During the reconstructive phase, a galeopericranial flap based on the supraorbital arteries was raised from the scalp flap and transposed to sit between the basal dura and the underlying nasoparanasal cavity. The cranial compartment was thereby isolated from the extracranium to limit local contamination. This maneuver along with a watertight dural repair helped to minimize leakage of cerebrospinal fluid and ascending infection. The frontal sinus was cranialized by removing the posterior wall and then denuded of mucosal remnants that might act as seeds for bacterial infection and mucocele formation.9 The craniotomy was repositioned with a Snyder hemovac® (Zimmer, Ohio, USA) left in the epidural space. A Foley catheter inserted through the anterior nostril was inflated to support the galeopericranial flap. The Foley catheter was removed 2 days after the operation.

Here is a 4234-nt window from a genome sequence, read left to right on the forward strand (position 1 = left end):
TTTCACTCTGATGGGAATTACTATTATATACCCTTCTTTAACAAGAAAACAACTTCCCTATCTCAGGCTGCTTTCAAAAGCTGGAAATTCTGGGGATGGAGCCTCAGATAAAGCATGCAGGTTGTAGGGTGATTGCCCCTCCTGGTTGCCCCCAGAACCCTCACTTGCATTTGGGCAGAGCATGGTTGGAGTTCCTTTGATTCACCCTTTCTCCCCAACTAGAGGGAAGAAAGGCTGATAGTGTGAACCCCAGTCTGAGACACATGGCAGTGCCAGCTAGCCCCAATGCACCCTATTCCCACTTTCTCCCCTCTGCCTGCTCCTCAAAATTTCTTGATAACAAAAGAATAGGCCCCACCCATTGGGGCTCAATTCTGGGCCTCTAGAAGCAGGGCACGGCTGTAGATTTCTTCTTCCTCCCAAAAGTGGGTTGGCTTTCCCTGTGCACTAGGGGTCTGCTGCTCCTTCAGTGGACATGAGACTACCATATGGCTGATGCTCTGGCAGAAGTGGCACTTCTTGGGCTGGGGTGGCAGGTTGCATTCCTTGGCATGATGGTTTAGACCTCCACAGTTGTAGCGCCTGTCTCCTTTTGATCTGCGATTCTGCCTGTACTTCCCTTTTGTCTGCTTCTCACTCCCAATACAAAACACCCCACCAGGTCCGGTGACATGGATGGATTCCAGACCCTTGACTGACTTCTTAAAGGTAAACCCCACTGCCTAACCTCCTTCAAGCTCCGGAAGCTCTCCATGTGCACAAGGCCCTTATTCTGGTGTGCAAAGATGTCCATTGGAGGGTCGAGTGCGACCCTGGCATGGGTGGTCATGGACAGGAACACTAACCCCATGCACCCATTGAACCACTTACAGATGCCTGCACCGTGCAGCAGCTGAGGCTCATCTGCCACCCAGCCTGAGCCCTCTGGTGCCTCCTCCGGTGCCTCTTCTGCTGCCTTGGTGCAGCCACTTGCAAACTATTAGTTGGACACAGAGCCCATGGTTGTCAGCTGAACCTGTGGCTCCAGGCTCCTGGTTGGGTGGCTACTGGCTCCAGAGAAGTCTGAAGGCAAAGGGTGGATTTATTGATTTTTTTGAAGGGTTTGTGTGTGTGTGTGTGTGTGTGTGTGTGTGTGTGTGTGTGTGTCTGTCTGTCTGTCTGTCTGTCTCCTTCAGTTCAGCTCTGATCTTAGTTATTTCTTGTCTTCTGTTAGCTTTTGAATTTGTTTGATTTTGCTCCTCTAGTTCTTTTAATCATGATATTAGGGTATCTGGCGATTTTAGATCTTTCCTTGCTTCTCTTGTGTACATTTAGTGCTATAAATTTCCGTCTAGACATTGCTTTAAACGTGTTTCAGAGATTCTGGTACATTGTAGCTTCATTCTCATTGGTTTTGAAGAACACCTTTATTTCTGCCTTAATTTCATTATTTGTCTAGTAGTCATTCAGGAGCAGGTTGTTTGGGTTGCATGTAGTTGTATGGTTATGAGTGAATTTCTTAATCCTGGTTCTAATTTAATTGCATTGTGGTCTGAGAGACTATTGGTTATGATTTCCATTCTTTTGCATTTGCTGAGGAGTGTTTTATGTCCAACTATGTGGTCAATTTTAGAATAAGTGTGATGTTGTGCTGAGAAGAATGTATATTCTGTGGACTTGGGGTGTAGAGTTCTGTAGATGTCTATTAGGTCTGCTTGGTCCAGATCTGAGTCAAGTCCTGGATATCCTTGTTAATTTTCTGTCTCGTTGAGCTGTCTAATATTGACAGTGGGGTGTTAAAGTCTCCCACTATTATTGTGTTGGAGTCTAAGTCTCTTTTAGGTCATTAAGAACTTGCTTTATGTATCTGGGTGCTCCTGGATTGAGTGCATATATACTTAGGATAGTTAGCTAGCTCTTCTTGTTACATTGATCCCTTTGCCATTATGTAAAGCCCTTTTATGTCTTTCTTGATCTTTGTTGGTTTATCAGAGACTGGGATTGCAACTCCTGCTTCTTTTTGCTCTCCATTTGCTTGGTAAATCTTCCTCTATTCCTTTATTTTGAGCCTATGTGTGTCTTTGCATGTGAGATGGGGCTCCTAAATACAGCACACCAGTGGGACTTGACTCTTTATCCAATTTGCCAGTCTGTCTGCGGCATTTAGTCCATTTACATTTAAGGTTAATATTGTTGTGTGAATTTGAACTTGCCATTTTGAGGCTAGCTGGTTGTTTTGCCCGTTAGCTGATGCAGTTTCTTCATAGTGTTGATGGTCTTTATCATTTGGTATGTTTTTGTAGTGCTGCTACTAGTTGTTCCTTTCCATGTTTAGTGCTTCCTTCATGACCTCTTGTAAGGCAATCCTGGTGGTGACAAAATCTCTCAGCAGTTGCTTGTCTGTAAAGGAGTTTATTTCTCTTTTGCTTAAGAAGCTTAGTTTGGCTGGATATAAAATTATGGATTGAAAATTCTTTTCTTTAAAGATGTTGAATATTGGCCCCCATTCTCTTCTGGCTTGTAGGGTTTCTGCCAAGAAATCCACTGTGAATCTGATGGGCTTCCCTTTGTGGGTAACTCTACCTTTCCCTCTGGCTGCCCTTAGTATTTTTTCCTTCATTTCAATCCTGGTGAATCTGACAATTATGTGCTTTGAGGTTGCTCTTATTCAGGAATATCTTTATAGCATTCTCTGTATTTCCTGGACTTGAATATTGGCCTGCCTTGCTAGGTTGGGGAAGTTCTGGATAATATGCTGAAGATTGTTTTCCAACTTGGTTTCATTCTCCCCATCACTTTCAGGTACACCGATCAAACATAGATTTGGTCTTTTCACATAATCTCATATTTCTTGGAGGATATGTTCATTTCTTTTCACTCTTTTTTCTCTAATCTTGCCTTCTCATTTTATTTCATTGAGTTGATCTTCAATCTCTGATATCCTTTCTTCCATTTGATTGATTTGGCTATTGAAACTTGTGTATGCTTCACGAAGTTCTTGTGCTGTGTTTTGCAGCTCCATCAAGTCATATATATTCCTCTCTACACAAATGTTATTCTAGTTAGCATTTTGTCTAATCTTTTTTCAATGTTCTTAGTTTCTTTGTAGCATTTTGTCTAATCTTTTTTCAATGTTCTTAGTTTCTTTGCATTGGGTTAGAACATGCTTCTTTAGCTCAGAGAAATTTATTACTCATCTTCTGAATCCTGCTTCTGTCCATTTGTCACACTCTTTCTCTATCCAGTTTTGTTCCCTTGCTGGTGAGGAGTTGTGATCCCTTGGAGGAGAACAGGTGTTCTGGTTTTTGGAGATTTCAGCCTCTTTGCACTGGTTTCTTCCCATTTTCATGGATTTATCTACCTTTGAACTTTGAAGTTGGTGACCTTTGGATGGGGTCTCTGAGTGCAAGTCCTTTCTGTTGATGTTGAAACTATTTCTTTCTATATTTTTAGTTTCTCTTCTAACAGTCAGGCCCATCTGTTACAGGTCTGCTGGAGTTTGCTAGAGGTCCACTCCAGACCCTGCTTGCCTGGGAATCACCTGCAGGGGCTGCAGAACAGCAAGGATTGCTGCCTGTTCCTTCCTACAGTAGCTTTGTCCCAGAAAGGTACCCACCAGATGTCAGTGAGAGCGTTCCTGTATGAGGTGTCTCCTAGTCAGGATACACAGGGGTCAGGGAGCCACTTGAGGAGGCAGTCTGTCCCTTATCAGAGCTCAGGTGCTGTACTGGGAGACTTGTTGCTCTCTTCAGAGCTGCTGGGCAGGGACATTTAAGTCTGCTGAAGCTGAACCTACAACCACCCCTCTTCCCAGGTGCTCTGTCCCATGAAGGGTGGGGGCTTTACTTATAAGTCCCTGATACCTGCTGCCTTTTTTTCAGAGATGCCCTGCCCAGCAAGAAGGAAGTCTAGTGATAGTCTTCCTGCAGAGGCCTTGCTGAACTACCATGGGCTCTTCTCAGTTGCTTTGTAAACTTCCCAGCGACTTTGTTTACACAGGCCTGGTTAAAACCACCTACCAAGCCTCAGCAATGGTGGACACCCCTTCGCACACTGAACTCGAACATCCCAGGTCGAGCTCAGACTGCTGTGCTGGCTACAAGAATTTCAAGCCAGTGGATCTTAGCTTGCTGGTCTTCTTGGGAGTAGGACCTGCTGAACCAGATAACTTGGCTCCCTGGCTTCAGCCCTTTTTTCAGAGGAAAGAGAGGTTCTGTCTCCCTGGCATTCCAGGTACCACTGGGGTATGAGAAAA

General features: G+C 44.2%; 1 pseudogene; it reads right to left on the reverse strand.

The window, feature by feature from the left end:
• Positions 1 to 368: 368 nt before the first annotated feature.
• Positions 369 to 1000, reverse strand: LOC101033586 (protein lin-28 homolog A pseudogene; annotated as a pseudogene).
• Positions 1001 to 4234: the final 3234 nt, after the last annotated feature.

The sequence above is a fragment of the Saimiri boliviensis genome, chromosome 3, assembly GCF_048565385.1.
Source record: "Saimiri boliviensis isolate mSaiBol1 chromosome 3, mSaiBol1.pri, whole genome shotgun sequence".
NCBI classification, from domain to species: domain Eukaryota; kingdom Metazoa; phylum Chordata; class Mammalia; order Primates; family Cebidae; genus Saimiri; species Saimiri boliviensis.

Postoperatively, broad-spectrum coverage with intravenous antibiotics was administered with a combination of penicillin and gentamicin. Antibiotic therapy was discontinued after the drain was removed. All patients were monitored in the intensive care unit for a minimum of 24 hours. At discharge (usually within 7 to 10 days), patients were instructed to irrigate the nasal cavity daily with normal saline to remove crusting and secretions.